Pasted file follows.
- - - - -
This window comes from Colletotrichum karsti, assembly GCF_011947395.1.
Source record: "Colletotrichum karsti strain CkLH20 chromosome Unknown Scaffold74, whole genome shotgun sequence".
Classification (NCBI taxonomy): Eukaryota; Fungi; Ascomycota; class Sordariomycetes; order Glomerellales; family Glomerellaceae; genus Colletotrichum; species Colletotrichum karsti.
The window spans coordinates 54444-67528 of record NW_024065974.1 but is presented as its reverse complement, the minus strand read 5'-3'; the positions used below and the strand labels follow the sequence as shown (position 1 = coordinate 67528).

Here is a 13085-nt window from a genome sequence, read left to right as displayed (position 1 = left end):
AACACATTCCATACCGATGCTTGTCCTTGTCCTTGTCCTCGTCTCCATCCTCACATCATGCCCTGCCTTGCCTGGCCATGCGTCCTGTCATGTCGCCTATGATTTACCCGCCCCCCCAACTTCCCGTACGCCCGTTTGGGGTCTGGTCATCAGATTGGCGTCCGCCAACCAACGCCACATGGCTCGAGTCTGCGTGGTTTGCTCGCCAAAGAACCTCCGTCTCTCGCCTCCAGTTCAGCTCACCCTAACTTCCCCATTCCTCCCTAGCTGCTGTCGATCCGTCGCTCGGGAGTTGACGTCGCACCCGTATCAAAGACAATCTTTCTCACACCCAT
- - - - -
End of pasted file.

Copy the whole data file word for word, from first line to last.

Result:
This window comes from Colletotrichum karsti, assembly GCF_011947395.1.
Source record: "Colletotrichum karsti strain CkLH20 chromosome Unknown Scaffold74, whole genome shotgun sequence".
Classification (NCBI taxonomy): Eukaryota; Fungi; Ascomycota; class Sordariomycetes; order Glomerellales; family Glomerellaceae; genus Colletotrichum; species Colletotrichum karsti.
The window spans coordinates 54444-67528 of record NW_024065974.1 but is presented as its reverse complement, the minus strand read 5'-3'; the positions used below and the strand labels follow the sequence as shown (position 1 = coordinate 67528).

Here is a 13085-nt window from a genome sequence, read left to right as displayed (position 1 = left end):
AACACATTCCATACCGATGCTTGTCCTTGTCCTTGTCCTCGTCTCCATCCTCACATCATGCCCTGCCTTGCCTGGCCATGCGTCCTGTCATGTCGCCTATGATTTACCCGCCCCCCCAACTTCCCGTACGCCCGTTTGGGGTCTGGTCATCAGATTGGCGTCCGCCAACCAACGCCACATGGCTCGAGTCTGCGTGGTTTGCTCGCCAAAGAACCTCCGTCTCTCGCCTCCAGTTCAGCTCACCCTAACTTCCCCATTCCTCCCTAGCTGCTGTCGATCCGTCGCTCGGGAGTTGACGTCGCACCCGTATCAAAGACAATCTTTCTCACACCCAT